A novel lipid transfer protein from the pea Pisum sativum: Isolation, recombinant expression, solution structure, antifungal activity, lipid binding, and allergenic roperties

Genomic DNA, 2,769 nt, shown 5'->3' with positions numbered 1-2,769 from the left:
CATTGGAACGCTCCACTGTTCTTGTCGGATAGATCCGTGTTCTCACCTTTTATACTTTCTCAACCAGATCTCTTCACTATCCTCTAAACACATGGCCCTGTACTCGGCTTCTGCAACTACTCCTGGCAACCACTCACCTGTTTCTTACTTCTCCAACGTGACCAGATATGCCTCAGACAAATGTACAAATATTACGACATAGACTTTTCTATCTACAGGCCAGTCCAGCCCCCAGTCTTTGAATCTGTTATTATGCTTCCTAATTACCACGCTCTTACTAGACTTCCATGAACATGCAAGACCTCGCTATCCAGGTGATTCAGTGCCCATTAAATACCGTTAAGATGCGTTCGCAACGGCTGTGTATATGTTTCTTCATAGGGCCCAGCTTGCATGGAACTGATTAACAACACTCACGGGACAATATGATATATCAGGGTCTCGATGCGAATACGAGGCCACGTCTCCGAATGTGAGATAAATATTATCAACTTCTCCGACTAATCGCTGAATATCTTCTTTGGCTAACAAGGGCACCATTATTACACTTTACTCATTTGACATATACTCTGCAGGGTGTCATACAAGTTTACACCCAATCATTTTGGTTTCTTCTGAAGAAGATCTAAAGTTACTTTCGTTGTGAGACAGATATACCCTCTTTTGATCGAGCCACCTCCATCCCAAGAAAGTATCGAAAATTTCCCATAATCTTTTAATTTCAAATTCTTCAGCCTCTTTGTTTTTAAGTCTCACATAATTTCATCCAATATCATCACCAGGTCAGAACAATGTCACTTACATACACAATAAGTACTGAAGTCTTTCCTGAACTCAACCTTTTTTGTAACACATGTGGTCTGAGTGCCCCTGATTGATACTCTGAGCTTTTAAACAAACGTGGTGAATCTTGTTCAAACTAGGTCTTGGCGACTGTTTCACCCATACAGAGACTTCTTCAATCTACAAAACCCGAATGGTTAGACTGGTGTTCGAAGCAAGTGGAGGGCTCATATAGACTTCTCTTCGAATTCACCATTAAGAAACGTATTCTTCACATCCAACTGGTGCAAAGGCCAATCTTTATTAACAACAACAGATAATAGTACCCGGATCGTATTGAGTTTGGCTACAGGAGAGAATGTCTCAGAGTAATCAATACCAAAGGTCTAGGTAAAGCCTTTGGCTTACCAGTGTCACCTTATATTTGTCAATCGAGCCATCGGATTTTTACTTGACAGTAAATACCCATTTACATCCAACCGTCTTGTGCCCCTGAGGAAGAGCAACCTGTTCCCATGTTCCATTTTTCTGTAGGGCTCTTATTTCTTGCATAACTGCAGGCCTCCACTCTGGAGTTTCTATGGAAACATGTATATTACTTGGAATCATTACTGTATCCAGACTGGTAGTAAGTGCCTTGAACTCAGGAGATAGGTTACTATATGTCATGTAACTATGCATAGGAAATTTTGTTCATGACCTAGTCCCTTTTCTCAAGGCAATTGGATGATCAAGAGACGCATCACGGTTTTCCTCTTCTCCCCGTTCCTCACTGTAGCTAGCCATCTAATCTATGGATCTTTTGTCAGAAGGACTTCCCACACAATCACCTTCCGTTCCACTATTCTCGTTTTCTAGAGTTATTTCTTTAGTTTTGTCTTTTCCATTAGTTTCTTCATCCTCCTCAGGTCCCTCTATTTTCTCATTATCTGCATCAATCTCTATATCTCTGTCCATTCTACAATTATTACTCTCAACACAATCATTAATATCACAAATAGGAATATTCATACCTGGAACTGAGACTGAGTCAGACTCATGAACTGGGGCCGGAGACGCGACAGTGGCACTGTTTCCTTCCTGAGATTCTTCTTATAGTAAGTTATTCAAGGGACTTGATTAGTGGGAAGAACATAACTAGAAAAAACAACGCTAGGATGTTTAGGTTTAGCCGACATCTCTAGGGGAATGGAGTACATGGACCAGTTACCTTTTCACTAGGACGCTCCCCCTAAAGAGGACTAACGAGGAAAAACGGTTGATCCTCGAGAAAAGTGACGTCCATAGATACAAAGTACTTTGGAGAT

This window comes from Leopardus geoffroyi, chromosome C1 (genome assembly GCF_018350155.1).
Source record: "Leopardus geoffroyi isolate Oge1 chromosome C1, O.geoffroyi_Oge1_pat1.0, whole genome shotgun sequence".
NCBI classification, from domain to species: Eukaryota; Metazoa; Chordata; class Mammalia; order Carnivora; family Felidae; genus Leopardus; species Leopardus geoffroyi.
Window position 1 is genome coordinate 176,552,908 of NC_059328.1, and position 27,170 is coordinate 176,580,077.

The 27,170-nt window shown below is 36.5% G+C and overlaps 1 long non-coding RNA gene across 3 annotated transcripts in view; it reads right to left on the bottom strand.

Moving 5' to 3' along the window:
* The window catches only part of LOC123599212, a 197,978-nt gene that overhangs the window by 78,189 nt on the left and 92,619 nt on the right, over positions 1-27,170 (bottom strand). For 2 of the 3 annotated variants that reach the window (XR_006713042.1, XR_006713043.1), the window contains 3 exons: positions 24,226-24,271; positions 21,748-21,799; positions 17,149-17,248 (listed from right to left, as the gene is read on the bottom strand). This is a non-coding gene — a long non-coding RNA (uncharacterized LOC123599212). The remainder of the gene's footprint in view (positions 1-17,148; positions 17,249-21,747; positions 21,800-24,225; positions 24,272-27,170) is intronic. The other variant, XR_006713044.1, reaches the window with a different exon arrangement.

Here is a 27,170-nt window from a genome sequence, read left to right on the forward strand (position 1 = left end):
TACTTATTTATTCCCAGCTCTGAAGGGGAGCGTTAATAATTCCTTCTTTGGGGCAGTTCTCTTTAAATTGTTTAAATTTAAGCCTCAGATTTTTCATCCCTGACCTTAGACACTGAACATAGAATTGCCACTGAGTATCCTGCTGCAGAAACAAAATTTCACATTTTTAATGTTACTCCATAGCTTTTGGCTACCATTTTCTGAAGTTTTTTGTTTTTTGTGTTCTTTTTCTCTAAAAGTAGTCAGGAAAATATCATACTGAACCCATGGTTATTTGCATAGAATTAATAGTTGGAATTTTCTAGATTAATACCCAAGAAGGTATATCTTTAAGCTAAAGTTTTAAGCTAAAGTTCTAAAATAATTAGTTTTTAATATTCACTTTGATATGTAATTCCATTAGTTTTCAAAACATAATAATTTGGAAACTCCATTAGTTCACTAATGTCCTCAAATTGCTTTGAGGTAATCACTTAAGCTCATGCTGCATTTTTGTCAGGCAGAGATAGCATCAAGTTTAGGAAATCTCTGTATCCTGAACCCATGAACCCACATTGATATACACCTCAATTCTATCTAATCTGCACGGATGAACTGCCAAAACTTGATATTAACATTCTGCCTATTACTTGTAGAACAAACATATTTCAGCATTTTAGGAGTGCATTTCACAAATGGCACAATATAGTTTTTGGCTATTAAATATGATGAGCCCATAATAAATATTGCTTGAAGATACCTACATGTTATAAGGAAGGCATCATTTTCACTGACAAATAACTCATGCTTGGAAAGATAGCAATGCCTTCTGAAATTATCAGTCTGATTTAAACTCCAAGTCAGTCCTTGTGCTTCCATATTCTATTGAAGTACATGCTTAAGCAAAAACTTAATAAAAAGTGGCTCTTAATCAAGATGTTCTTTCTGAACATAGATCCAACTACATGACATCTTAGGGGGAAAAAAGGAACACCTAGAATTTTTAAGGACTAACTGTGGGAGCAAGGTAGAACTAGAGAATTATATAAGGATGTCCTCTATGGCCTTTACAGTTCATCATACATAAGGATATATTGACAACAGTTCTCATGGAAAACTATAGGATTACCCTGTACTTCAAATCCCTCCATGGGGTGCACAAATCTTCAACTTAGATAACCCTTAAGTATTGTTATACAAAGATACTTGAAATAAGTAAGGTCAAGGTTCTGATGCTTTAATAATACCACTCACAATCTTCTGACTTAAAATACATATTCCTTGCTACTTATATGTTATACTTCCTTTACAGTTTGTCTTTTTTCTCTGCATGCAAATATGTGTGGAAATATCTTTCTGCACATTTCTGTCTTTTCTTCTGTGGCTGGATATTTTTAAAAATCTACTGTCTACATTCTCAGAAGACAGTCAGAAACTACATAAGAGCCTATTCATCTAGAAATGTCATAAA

Background: Plant lipid transfer proteins (LTPs) assemble a family of small (7-9 kDa) ubiquitous cationic proteins with an ability to bind and transport lipids as well as participate in various physiological processes including defense against phytopathogens. They also form one of the most clinically relevant classes of plant allergens. Nothing is known to date about correlation between lipid-binding and IgE-binding properties of LTPs. The garden pea Pisum sativum is widely consumed crop and important allergenic specie of the legume family. This work is aimed at isolation of a novel LTP from pea seeds and characterization of its structural, functional, and allergenic properties. Results: Three novel lipid transfer proteins, designated as Ps-LTP1-3, were found in the garden pea Pisum sativum, their cDNA sequences were determined, and mRNA expression levels of all the three proteins were measured at different pea organs. Ps-LTP1 was isolated for the first time from the pea seeds, and its complete amino acid sequence was determined. The protein exhibits antifungal activity and is a membrane-active compound that causes a leakage from artificial liposomes. The protein binds various lipids including bioactive jasmonic acid. Spatial structure of the recombinant uniformly13C,15N-labelled Ps-LTP1 was solved by heteronuclear NMR spectroscopy. In solution the unliganded protein represents the mixture of two conformers (relative populations ~ 85:15) which are interconnected by exchange process with characteristic time ~ 100 ms. Hydrophobic residues of major conformer form a relatively large internal tunnel-like lipid-binding cavity (van der Waals volume comes up to ~1000 Å3). The minor conformer probably corresponds to the protein with the partially collapsed internal cavity. Conclusions: For the first time conformational heterogeneity in solution was shown for an unliganded plant lipid transfer protein. Heat denaturation profile and simulated gastrointestinal digestion assay showed that Ps-LTP1 displayed a high thermal and digestive proteolytic resistance proper for food allergens. The reported structural and immunological findings seem to describe Ps-LTP1 as potential cross-reactive allergen in LTP-sensitized patients, mostly Pru p 3+ones. Similarly to allergenic LTPs the potential IgE-binding epitope of Ps-LTP1 is located near the proposed entrance into internal cavity and could be involved in lipid-binding.